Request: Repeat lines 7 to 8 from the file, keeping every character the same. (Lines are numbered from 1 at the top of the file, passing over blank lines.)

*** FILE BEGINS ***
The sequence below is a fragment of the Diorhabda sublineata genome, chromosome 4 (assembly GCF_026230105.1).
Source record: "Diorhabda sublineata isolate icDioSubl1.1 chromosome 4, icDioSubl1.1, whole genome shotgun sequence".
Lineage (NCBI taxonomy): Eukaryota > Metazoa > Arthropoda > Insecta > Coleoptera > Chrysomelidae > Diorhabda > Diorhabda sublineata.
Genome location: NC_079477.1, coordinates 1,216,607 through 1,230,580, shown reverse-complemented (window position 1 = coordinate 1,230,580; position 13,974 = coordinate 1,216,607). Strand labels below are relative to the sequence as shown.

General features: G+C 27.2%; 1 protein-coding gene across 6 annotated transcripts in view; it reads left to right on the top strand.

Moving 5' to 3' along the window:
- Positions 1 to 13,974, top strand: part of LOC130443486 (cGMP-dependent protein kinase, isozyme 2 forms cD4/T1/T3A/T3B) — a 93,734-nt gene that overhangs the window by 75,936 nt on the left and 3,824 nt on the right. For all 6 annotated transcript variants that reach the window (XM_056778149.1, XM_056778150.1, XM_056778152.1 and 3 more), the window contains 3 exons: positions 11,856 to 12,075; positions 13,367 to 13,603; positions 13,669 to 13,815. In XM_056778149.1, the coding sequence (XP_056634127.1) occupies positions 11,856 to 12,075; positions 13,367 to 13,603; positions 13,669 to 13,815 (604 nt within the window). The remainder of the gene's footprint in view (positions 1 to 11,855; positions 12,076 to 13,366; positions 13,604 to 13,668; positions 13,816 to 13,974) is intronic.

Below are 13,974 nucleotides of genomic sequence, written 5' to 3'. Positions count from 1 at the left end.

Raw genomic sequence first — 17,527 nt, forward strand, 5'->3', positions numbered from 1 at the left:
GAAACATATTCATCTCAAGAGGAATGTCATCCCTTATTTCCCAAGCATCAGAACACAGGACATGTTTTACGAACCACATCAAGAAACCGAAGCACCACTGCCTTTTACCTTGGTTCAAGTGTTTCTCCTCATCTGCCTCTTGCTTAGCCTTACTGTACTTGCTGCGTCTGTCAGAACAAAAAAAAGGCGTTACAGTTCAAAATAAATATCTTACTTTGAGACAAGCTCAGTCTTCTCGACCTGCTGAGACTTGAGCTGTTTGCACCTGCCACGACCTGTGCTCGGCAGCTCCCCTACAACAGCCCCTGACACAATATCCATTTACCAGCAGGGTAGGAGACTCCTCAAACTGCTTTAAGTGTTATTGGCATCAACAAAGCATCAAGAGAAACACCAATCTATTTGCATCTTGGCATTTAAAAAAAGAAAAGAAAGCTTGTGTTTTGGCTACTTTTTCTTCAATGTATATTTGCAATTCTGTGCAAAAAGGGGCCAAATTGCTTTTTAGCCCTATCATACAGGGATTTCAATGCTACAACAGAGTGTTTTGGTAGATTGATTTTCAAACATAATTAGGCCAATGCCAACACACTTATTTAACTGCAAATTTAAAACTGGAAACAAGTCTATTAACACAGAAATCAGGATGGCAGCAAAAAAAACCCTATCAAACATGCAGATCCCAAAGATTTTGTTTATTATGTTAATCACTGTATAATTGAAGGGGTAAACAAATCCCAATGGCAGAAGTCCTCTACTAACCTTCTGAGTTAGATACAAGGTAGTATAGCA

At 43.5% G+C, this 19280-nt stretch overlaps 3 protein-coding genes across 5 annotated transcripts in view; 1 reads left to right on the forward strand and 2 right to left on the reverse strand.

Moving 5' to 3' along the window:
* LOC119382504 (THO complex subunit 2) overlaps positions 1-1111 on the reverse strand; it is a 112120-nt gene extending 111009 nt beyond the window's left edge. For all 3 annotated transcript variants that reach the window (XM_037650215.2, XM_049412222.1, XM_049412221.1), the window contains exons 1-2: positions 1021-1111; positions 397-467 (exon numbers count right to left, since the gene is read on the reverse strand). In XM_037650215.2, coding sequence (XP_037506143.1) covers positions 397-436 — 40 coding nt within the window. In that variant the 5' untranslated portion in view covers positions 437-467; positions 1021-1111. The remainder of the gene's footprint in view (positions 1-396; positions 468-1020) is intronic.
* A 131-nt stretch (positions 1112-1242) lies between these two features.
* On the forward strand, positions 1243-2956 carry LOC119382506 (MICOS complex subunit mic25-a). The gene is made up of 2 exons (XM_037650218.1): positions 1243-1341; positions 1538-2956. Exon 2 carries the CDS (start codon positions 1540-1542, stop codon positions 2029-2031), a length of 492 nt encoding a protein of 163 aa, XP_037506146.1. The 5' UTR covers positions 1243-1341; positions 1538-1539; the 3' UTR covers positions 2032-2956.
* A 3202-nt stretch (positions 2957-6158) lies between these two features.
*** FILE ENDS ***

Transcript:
- Positions 1 to 13,974, top strand: part of LOC130443486 (cGMP-dependent protein kinase, isozyme 2 forms cD4/T1/T3A/T3B) — a 93,734-nt gene that overhangs the window by 75,936 nt on the left and 3,824 nt on the right. For all 6 annotated transcript variants that reach the window (XM_056778149.1, XM_056778150.1, XM_056778152.1 and 3 more), the window contains 3 exons: positions 11,856 to 12,075; positions 13,367 to 13,603; positions 13,669 to 13,815. In XM_056778149.1, the coding sequence (XP_056634127.1) occupies positions 11,856 to 12,075; positions 13,367 to 13,603; positions 13,669 to 13,815 (604 nt within the window). The remainder of the gene's footprint in view (positions 1 to 11,855; positions 12,076 to 13,366; positions 13,604 to 13,668; positions 13,816 to 13,974) is intronic.

Below are 13,974 nucleotides of genomic sequence, written 5' to 3'. Positions count from 1 at the left end.